I would hope that you all know that you're not guaranteed obstacle clearance if you initiate the missed approach after the MAP - on ANY approach! Of course there are buffers on all the requirements and I would imaging that the reason the warning is on the plate is because obstacles are very close to the limit of protection, ie: if you go 1 foot beyond the protected area you will crash... something like that. Sure it needs some extra attention but I find the responses here a little shocking.

Another point is that the MAP is the NDB itself. It's not like you have to rely on timing and speed to identify the MAP which is obviously less accurate. You're also heading towards the navigational facility which means that your navigational accuracy is increasing. It's an interesting approach for sure... but pull yourself together people, it's still perfectly safe to fly as long as you have the equipment and follow the procedures, ie: no sloppy flying.
chalet 1
Ah, one more thing, only greasers allowed otherwise licenses will revoked right on the spot(LOL!!!)
Gerald Morgan 1
The Alaska Air National Guard lost a C-123J at Cape Ramanzof Air Force Station. The crew tried a missed approach, and crashed near the crest of the of the mountain, killing all crew members. I'm not sure what year that was, maybe 1967. The 17th Tactical Airlift Squadron out of Emendorf AFB AK, lost a C-130E at Sparavohn (spelling) AFS, but they stalled the aircraft executing the go around.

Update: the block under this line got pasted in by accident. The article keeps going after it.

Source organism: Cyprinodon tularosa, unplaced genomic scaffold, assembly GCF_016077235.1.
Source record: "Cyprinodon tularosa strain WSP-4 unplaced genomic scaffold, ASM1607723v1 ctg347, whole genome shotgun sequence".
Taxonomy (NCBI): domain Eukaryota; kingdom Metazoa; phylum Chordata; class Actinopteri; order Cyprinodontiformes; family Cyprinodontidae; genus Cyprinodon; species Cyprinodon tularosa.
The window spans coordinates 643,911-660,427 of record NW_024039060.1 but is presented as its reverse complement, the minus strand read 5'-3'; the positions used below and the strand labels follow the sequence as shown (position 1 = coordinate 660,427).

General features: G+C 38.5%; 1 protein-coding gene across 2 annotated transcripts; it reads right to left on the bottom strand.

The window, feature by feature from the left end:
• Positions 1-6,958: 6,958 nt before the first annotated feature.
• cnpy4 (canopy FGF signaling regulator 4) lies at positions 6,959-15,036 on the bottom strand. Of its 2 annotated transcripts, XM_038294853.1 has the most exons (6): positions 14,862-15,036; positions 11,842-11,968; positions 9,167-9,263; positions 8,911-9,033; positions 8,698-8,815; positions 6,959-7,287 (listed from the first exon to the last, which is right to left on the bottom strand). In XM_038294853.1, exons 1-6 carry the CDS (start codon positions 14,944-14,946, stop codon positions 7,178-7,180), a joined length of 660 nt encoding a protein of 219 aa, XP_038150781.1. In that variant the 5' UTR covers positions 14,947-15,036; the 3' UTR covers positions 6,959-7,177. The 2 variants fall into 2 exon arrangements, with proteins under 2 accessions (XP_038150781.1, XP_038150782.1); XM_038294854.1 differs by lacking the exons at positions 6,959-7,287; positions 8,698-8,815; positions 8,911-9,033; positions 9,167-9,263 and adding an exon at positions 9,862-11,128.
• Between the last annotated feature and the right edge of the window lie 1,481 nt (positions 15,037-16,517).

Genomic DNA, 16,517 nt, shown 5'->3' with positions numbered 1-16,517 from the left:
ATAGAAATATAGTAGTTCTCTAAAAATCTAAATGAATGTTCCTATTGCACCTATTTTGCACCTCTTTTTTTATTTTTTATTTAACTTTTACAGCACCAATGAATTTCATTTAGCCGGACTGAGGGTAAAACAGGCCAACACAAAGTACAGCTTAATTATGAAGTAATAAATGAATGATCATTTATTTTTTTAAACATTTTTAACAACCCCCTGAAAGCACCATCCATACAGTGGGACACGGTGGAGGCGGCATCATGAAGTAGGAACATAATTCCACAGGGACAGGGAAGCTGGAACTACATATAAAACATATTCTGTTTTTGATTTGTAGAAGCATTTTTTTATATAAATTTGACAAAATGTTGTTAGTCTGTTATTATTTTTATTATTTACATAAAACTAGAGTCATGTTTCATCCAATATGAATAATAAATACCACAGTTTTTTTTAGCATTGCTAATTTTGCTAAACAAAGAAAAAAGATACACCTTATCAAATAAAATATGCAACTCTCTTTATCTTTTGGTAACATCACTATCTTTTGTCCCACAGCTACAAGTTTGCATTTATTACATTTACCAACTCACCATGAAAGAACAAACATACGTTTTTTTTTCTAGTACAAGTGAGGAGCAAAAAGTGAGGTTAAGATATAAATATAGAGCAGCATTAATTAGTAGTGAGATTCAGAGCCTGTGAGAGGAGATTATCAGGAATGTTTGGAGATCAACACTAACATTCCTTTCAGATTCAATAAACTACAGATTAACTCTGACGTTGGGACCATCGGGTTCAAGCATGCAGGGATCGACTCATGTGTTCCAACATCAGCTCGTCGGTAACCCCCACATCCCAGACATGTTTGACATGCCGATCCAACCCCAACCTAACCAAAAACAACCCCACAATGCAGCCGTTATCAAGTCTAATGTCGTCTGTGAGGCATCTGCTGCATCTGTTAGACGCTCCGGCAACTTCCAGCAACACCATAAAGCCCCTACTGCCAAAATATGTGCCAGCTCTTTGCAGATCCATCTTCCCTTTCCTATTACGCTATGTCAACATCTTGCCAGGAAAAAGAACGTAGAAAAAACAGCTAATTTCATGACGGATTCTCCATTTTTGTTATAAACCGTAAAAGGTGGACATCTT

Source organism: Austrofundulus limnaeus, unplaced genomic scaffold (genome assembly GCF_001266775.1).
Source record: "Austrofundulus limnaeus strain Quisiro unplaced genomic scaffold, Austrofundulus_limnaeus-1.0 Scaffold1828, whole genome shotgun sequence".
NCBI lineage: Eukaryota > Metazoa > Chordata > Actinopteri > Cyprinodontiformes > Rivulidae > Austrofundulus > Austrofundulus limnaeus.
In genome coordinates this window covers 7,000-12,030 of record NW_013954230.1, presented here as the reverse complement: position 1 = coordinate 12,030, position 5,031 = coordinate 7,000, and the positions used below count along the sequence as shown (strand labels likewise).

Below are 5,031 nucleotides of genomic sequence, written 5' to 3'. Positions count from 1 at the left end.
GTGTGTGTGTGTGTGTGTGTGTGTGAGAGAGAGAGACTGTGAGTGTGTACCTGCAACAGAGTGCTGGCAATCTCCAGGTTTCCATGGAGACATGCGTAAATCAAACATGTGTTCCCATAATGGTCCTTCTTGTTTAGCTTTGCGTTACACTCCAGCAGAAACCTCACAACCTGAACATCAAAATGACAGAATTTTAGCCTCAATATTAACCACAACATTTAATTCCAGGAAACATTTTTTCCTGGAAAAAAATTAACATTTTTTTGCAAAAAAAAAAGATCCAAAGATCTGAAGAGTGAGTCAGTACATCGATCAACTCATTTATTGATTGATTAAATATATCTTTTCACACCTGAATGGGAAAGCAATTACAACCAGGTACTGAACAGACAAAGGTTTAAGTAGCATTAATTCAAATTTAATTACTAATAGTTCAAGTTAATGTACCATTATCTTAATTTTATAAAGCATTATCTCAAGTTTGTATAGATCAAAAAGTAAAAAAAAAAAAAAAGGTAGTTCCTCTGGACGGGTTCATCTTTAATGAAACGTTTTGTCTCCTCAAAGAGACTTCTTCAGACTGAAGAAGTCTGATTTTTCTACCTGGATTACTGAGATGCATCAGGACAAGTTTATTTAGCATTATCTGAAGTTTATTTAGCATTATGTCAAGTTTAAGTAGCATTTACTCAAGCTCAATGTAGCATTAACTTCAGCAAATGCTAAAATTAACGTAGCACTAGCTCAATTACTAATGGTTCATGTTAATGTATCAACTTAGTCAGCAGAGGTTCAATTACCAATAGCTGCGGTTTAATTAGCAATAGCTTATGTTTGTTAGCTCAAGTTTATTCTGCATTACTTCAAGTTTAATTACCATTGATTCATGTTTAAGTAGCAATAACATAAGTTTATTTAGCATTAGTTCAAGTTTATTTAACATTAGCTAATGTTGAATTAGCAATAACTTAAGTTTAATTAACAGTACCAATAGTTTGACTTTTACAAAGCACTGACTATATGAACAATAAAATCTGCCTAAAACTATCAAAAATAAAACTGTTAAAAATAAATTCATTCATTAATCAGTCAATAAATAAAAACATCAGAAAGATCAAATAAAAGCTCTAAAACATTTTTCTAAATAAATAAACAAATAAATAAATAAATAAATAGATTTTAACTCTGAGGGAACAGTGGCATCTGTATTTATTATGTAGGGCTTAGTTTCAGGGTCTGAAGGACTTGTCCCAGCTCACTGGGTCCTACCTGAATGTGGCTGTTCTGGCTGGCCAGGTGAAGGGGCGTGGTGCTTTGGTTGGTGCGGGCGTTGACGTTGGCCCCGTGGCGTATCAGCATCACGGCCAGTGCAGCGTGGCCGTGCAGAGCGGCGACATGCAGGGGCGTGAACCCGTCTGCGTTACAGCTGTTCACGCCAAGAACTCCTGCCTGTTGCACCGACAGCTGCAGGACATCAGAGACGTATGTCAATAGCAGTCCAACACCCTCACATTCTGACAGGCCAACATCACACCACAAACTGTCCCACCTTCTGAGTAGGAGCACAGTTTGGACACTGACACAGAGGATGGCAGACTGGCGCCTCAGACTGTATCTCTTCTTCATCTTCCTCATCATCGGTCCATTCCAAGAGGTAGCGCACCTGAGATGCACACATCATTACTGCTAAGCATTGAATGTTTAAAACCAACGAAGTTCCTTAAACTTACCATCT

Gerald Morgan 1
many of the military dewline, bmews sites have such notices. such as the one you posted.
bkeirn 1
About 20 years ago (or so-may have been 30) there was a similar statement on the approach plate for Aspen.
preacher1 1
Still oughta be.LOL I haven't been up there in years but I don't think there are a lot of significant changes. I'm thinkin that some of the Airlines are requiring a special certification for their guys to go in there, Eagle Co. too, I think.
bkeirn 1
I am sure they do, we operate to Aspen, Eagle & Telluride and our 135 ops manual and SOPs have a lot to say about all of those airports.
Toby Sharp 1
Nah, just climb at 2,000fpm and you should be fine
preacher1 1
Think you could make the descent with that, Tobe????LOL
Gene Nowak 2
For the missed approach it sounds like you need a STOL acft or maybe a Harrier.
tim mitchell 1
you've only got to climb 800 ft and make climbing left handed turn to 6300 ft
Eric Graves 1
I think many of you are confusing 'missed approach' and 'go-around'. Initiating a missed approach passed the MAP is never recommended, as the missed approach procedure assumes a certain climb gradient from the MAP. Once you're passed the MAP, any go-around should take into consideration the departure procedure for the runway in question. In this case, there is none.
tim mitchell 1
Not for public use .....there....problem
Ricky Scott 1
Yup pretty much says it all.


That pretty much limits anyone from just bopping up there an giving it a go. And I bet they go through a ton of training before they are allowed up there solo.